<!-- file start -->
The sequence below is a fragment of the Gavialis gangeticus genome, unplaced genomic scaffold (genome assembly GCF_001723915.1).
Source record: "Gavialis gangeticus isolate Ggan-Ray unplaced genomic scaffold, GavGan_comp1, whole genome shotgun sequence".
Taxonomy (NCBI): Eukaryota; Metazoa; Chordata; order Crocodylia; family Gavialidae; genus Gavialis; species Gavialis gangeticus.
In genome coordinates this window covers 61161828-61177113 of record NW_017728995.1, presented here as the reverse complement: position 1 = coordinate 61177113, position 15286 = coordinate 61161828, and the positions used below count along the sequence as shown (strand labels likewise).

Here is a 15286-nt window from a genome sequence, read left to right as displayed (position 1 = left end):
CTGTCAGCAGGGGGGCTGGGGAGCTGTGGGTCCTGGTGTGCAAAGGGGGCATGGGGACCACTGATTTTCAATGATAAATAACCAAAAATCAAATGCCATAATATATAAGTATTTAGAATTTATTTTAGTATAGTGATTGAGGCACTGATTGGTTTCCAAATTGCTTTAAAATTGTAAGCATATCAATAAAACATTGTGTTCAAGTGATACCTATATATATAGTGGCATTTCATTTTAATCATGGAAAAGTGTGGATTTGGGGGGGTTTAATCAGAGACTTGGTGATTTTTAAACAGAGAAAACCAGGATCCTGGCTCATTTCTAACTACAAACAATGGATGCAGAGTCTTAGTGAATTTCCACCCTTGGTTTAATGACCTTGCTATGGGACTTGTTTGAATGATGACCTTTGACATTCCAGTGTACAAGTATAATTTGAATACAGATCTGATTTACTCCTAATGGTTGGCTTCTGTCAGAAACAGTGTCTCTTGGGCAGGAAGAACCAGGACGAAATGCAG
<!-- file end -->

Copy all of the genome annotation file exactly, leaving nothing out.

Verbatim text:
The sequence below is a fragment of the Gavialis gangeticus genome, unplaced genomic scaffold (genome assembly GCF_001723915.1).
Source record: "Gavialis gangeticus isolate Ggan-Ray unplaced genomic scaffold, GavGan_comp1, whole genome shotgun sequence".
Taxonomy (NCBI): Eukaryota; Metazoa; Chordata; order Crocodylia; family Gavialidae; genus Gavialis; species Gavialis gangeticus.
In genome coordinates this window covers 61161828-61177113 of record NW_017728995.1, presented here as the reverse complement: position 1 = coordinate 61177113, position 15286 = coordinate 61161828, and the positions used below count along the sequence as shown (strand labels likewise).

Here is a 15286-nt window from a genome sequence, read left to right as displayed (position 1 = left end):
CTGTCAGCAGGGGGGCTGGGGAGCTGTGGGTCCTGGTGTGCAAAGGGGGCATGGGGACCACTGATTTTCAATGATAAATAACCAAAAATCAAATGCCATAATATATAAGTATTTAGAATTTATTTTAGTATAGTGATTGAGGCACTGATTGGTTTCCAAATTGCTTTAAAATTGTAAGCATATCAATAAAACATTGTGTTCAAGTGATACCTATATATATAGTGGCATTTCATTTTAATCATGGAAAAGTGTGGATTTGGGGGGGTTTAATCAGAGACTTGGTGATTTTTAAACAGAGAAAACCAGGATCCTGGCTCATTTCTAACTACAAACAATGGATGCAGAGTCTTAGTGAATTTCCACCCTTGGTTTAATGACCTTGCTATGGGACTTGTTTGAATGATGACCTTTGACATTCCAGTGTACAAGTATAATTTGAATACAGATCTGATTTACTCCTAATGGTTGGCTTCTGTCAGAAACAGTGTCTCTTGGGCAGGAAGAACCAGGACGAAATGCAG